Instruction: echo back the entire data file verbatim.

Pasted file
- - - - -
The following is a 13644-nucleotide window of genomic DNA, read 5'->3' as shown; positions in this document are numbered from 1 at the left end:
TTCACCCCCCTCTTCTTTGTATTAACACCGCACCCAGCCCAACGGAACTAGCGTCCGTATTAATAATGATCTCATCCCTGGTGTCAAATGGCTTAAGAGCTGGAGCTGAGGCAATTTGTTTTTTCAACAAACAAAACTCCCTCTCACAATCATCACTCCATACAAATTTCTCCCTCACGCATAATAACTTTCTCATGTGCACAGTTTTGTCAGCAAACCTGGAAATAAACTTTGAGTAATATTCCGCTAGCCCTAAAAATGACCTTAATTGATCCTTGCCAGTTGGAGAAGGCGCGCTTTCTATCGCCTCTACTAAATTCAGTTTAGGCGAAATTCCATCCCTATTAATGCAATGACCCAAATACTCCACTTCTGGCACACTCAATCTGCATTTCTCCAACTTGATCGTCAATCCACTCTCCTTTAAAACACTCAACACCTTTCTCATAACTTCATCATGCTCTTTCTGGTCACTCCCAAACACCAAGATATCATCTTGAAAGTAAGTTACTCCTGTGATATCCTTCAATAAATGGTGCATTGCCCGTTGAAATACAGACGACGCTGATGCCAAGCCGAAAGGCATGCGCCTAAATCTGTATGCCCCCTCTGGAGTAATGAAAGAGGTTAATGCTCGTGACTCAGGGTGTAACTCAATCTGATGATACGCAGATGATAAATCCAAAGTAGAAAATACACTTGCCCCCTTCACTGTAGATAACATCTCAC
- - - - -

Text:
The following is a 13644-nucleotide window of genomic DNA, read 5'->3' as shown; positions in this document are numbered from 1 at the left end:
TTCACCCCCCTCTTCTTTGTATTAACACCGCACCCAGCCCAACGGAACTAGCGTCCGTATTAATAATGATCTCATCCCTGGTGTCAAATGGCTTAAGAGCTGGAGCTGAGGCAATTTGTTTTTTCAACAAACAAAACTCCCTCTCACAATCATCACTCCATACAAATTTCTCCCTCACGCATAATAACTTTCTCATGTGCACAGTTTTGTCAGCAAACCTGGAAATAAACTTTGAGTAATATTCCGCTAGCCCTAAAAATGACCTTAATTGATCCTTGCCAGTTGGAGAAGGCGCGCTTTCTATCGCCTCTACTAAATTCAGTTTAGGCGAAATTCCATCCCTATTAATGCAATGACCCAAATACTCCACTTCTGGCACACTCAATCTGCATTTCTCCAACTTGATCGTCAATCCACTCTCCTTTAAAACACTCAACACCTTTCTCATAACTTCATCATGCTCTTTCTGGTCACTCCCAAACACCAAGATATCATCTTGAAAGTAAGTTACTCCTGTGATATCCTTCAATAAATGGTGCATTGCCCGTTGAAATACAGACGACGCTGATGCCAAGCCGAAAGGCATGCGCCTAAATCTGTATGCCCCCTCTGGAGTAATGAAAGAGGTTAATGCTCGTGACTCAGGGTGTAACTCAATCTGATGATACGCAGATGATAAATCCAAAGTAGAAAATACACTTGCCCCCTTCACTGTAGATAACATCTCAC